Chris has shown us the power of relationships, but we need to translate that power into the age of social media. We need to determine how we can leverage the power of these new technologies to emulate the way he interacted but at a vastly larger scale, so the hateful bile of fringe Americans is not what defines us, and so our actions as a society are more informed by a respect and understanding for the people they affect.
What if all of the Arab youth who have taken to the streets in recent years had an American in their life who listened to them, showed respect for their values and cared about their rights? And what if our next generation of policy-makers, journalists, and religious leaders had Arab friends and worked to ensure our policies and pronouncements genuinely lived up to the ideals we espouse for them?
Exchange programs are the primary way we have traditionally sought to foster these relationships. But in our hyper-connected world, vastly more people can directly influence relations between our societies, and the costs and logistics of study abroad make it inaccessible or unappealing to all but a select few. (Approximately 2 percent of American students in higher education study abroad, for example, and less than 2 percent of those go to the Middle East and North Africa.) Even if we were to vastly increase the number of students studying abroad, which we should, it would still only be a drop in the bucket of public opinion.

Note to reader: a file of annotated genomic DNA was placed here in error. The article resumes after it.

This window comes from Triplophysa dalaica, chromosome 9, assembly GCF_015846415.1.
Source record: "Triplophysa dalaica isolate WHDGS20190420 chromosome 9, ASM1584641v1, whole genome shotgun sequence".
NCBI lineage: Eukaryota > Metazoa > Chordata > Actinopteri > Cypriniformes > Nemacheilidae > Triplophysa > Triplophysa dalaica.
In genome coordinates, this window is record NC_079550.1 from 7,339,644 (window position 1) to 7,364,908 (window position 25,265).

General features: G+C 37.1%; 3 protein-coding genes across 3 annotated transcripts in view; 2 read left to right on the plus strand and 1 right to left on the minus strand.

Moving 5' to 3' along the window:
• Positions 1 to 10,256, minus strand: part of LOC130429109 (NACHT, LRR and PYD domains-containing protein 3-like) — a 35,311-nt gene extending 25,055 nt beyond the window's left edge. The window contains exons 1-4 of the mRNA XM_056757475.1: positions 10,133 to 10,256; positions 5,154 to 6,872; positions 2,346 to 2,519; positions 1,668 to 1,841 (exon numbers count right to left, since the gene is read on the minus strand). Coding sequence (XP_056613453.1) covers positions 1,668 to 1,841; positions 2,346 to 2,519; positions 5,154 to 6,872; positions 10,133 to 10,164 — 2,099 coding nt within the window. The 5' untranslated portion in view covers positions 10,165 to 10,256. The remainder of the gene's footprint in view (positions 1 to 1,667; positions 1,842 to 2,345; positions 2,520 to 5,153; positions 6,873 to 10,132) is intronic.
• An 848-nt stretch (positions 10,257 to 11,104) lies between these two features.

Over the last year, a coalition of organizations has formed to advance exchange 2.0 - a next-step in international education that leverages the power of new technologies to vastly increase the number of youth who have a profound cross-cultural experience as part of their education. Each of these organizations (including Soliya, the one I work with) has developed "virtual exchange" programs which are integrated into curriculum and have demonstrated significant impact cultivating relationships and developing cross-cultural respect and understanding. Based on the cost-efficiency of these programs, it is conceivable that such programs could become a fundamental part of education in the coming decade and literally millions of new relationships could be fostered across the divides where they are most needed.
There will always be radicals who espouse hate. But they need not always define the relations between our societies. Unfortunately there will never be another Chris Stevens, and we cannot expect our State Department to deploy enough diplomats like him to form relationships with millions of Arab youth.
But we should recognize that we don't have to. We can use the same technologies that are amplifying hate to build millions of personal connections based on mutual respect and understanding; connections that would ensure marginal voices stay on the margins and help us bring about the kind of world Chris Stevens died trying to build.